Korean pact seeks to end war

(China Daily/Agencies)
Updated: 2007-10-05 08:39

SEOUL: The leaders of the Democratic People's Republic of Korea (DPRK) and the Republic of Korea (ROK) pledged yesterday to seek a peace treaty to formally end the Korean War and expand projects to reduce tension on the world's last Cold War frontier.

The Democratic People's Republic of Korea leader Kim Jong-il (right) and the Republic of Korea President Roh Moo-hyun smile during the farewell luncheon after they signed the joint statement in Pyongyang yesterday. [Reuters]

The announcement came a day after Pyongyang committed to an unprecedented step toward dismantling its nuclear weapons program.

DPRK leader Kim Jong-il and ROK President Roh Moo-hyun signed the agreement after three days of meetings in the DPRK capital, Pyongyang, in only the second such summit between the two sides.

The two Koreas "agreed to closely cooperate to end military hostility and ensure peace and easing of tension on the Korean Peninsula," according to their statement.

Substantive progress on any peace treaty would require the participation of the US and China, which also fought in the conflict.

After both leaders signed the latest agreement, they shook hands and posed for cameras. Roh then took Kim's right hand in his left and raised both their arms in the air like champion prizefighters before the two shared a champagne toast.

"The South and North shared the view that they should end the current armistice regime and establish a permanent peace regime," their pact said.

They also "agreed to cooperate to push for the issue of declaring the end" of the Korean War by staging a meeting of the "three or four heads of related states".

US President George W. Bush said last month he was willing to formally end the Korean War, but insisted it could only happen after Pyongyang's total nuclear disarmament.

The summit ended a day after an agreement between the DPRK and the US, along with other regional powers at China-hosted Six-Party Talks, where Pyongyang promised to disable its main nuclear facilities and fully declare its nuclear programs by December 31.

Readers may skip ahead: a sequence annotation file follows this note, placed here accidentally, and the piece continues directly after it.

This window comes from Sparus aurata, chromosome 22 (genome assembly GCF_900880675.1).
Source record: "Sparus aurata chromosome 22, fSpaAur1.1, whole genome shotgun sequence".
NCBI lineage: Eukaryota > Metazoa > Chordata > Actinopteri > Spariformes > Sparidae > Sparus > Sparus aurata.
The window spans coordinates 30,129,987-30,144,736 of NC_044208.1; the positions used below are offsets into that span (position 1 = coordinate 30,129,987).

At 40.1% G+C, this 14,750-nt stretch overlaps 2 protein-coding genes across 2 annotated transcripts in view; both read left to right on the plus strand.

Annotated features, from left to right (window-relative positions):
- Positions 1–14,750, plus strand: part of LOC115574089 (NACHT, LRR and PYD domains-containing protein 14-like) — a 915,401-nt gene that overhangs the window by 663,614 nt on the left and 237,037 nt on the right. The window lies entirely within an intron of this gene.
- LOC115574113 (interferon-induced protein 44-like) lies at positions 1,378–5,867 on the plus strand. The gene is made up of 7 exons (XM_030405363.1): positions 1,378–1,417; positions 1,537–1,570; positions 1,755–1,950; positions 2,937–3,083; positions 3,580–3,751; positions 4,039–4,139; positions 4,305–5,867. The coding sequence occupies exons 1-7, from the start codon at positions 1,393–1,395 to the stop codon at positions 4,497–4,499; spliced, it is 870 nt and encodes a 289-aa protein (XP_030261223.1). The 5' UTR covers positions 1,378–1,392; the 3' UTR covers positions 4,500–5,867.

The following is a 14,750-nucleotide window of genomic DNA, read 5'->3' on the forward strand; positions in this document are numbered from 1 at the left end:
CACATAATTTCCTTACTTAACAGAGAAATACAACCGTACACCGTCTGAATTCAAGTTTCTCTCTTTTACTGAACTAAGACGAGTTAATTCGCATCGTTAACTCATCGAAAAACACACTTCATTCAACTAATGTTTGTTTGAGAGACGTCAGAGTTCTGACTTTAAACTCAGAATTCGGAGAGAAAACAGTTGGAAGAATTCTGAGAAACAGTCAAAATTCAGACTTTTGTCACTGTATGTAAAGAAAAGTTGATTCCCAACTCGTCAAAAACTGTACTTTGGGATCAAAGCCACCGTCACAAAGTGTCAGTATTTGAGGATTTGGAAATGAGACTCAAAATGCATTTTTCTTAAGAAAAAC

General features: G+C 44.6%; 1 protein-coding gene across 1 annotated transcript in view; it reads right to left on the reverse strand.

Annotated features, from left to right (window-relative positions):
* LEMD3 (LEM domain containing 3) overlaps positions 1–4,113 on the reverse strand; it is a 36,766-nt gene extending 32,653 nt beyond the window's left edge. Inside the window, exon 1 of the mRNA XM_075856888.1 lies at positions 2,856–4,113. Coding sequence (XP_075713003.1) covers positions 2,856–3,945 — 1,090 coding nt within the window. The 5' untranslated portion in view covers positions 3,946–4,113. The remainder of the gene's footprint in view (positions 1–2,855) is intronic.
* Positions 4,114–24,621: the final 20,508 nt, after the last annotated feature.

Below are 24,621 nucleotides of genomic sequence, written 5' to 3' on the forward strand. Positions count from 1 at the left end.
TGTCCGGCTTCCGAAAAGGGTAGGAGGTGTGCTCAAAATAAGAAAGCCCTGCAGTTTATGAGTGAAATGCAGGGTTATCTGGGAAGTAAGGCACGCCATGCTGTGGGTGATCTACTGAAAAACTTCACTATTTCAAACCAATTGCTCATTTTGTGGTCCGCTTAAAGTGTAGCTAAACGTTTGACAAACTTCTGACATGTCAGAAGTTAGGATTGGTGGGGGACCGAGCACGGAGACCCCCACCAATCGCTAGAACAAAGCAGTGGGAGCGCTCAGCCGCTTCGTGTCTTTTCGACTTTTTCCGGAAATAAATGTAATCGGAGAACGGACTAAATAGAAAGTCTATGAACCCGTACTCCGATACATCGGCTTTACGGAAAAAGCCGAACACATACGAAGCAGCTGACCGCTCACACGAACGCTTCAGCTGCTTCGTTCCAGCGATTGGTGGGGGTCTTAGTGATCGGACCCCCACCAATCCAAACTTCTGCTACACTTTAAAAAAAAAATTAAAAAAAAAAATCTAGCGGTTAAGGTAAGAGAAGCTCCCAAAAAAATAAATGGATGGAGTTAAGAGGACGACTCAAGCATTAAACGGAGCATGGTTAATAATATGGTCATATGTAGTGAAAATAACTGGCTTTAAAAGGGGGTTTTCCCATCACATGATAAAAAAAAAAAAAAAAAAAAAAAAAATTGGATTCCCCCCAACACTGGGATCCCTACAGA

The Koreas' accord yesterday cited the nuclear issue only in a single sentence, saying the North and South would make "joint efforts to ensure the smooth implementation" of previous accords from the six-nation arms talks "for the solution of the nuclear issue on the Korean Peninsula".

The two Koreas also said they would hold "frequent" summits, although no timing for any future such encounters was given. Instead, the Koreas scheduled meetings between their defense and prime ministers in the coming months to build on progress from this week's summit.

The two sides also pledged to boost economic ties, open regular cargo railway services along restored tracks crossing the Demilitarized Zone and create a joint fishing zone on their disputed sea frontier.

In an issue deeply emotional to many aging Koreans, the two sides also agreed to increase reunions between relatives separated by the border and regularly hold such meetings.

Since the first summit between the Koreas in June 2000, some 18,000 Koreans from separated families have met through face-to-face or video reunions.

Also yesterday, the North and South agreed that a joint cheering squad for the two Koreas would travel to next year's Beijing Olympics via train. The countries have sought to field a joint team at international sporting events, but have differed over how athletes would be chosen.

Koh Yu-hwan, a professor at Seoul's Dongguk University, said the agreement marked a big step forward in bilateral relations.

"It laid a foundation to end the Cold War and establish a peace regime," he said.

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